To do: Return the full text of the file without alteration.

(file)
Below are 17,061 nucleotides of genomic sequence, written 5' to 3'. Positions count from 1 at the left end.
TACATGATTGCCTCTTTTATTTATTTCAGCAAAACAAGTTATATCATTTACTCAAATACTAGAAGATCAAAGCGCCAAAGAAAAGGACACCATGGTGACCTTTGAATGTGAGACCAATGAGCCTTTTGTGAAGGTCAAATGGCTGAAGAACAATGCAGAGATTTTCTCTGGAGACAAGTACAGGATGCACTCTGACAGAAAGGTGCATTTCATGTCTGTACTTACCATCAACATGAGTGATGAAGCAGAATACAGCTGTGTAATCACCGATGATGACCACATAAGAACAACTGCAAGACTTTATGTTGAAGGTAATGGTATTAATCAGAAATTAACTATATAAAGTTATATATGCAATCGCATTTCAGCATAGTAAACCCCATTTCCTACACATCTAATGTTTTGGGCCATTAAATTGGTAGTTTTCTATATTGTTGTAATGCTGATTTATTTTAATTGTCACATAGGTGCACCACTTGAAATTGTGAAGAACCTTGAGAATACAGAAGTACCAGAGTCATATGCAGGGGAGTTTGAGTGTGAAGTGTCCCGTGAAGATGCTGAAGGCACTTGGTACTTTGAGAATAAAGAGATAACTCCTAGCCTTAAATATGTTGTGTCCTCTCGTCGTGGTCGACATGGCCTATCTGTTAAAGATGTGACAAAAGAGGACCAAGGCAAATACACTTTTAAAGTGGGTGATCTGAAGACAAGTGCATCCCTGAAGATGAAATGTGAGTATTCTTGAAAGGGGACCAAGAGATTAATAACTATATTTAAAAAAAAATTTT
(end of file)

Below are 17,061 nucleotides of genomic sequence, written 5' to 3'. Positions count from 1 at the left end.
TACATGATTGCCTCTTTTATTTATTTCAGCAAAACAAGTTATATCATTTACTCAAATACTAGAAGATCAAAGCGCCAAAGAAAAGGACACCATGGTGACCTTTGAATGTGAGACCAATGAGCCTTTTGTGAAGGTCAAATGGCTGAAGAACAATGCAGAGATTTTCTCTGGAGACAAGTACAGGATGCACTCTGACAGAAAGGTGCATTTCATGTCTGTACTTACCATCAACATGAGTGATGAAGCAGAATACAGCTGTGTAATCACCGATGATGACCACATAAGAACAACTGCAAGACTTTATGTTGAAGGTAATGGTATTAATCAGAAATTAACTATATAAAGTTATATATGCAATCGCATTTCAGCATAGTAAACCCCATTTCCTACACATCTAATGTTTTGGGCCATTAAATTGGTAGTTTTCTATATTGTTGTAATGCTGATTTATTTTAATTGTCACATAGGTGCACCACTTGAAATTGTGAAGAACCTTGAGAATACAGAAGTACCAGAGTCATATGCAGGGGAGTTTGAGTGTGAAGTGTCCCGTGAAGATGCTGAAGGCACTTGGTACTTTGAGAATAAAGAGATAACTCCTAGCCTTAAATATGTTGTGTCCTCTCGTCGTGGTCGACATGGCCTATCTGTTAAAGATGTGACAAAAGAGGACCAAGGCAAATACACTTTTAAAGTGGGTGATCTGAAGACAAGTGCATCCCTGAAGATGAAATGTGAGTATTCTTGAAAGGGGACCAAGAGATTAATAACTATATTTAAAAAAAAATTTT